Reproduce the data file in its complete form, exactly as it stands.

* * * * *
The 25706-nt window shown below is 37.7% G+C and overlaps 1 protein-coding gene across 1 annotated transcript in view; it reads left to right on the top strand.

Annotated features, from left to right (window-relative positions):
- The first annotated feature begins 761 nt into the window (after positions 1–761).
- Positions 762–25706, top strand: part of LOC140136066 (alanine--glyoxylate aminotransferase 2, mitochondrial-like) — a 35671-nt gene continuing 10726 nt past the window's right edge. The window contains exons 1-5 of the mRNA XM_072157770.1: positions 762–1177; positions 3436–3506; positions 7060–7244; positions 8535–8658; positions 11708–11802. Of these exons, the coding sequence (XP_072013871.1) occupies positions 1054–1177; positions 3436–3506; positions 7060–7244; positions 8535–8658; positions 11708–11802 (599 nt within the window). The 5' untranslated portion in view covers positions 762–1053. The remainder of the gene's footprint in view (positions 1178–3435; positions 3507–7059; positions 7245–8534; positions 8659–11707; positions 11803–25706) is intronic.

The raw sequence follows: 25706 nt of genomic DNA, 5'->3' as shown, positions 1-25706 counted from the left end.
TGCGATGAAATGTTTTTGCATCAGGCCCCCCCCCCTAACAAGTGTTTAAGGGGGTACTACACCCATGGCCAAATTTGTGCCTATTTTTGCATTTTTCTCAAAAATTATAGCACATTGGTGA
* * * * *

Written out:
The 25706-nt window shown below is 37.7% G+C and overlaps 1 protein-coding gene across 1 annotated transcript in view; it reads left to right on the top strand.

Annotated features, from left to right (window-relative positions):
- The first annotated feature begins 761 nt into the window (after positions 1–761).
- Positions 762–25706, top strand: part of LOC140136066 (alanine--glyoxylate aminotransferase 2, mitochondrial-like) — a 35671-nt gene continuing 10726 nt past the window's right edge. The window contains exons 1-5 of the mRNA XM_072157770.1: positions 762–1177; positions 3436–3506; positions 7060–7244; positions 8535–8658; positions 11708–11802. Of these exons, the coding sequence (XP_072013871.1) occupies positions 1054–1177; positions 3436–3506; positions 7060–7244; positions 8535–8658; positions 11708–11802 (599 nt within the window). The 5' untranslated portion in view covers positions 762–1053. The remainder of the gene's footprint in view (positions 1178–3435; positions 3507–7059; positions 7245–8534; positions 8659–11707; positions 11803–25706) is intronic.

The raw sequence follows: 25706 nt of genomic DNA, 5'->3' as shown, positions 1-25706 counted from the left end.
TGCGATGAAATGTTTTTGCATCAGGCCCCCCCCCCTAACAAGTGTTTAAGGGGGTACTACACCCATGGCCAAATTTGTGCCTATTTTTGCATTTTTCTCAAAAATTATAGCACATTGGTGA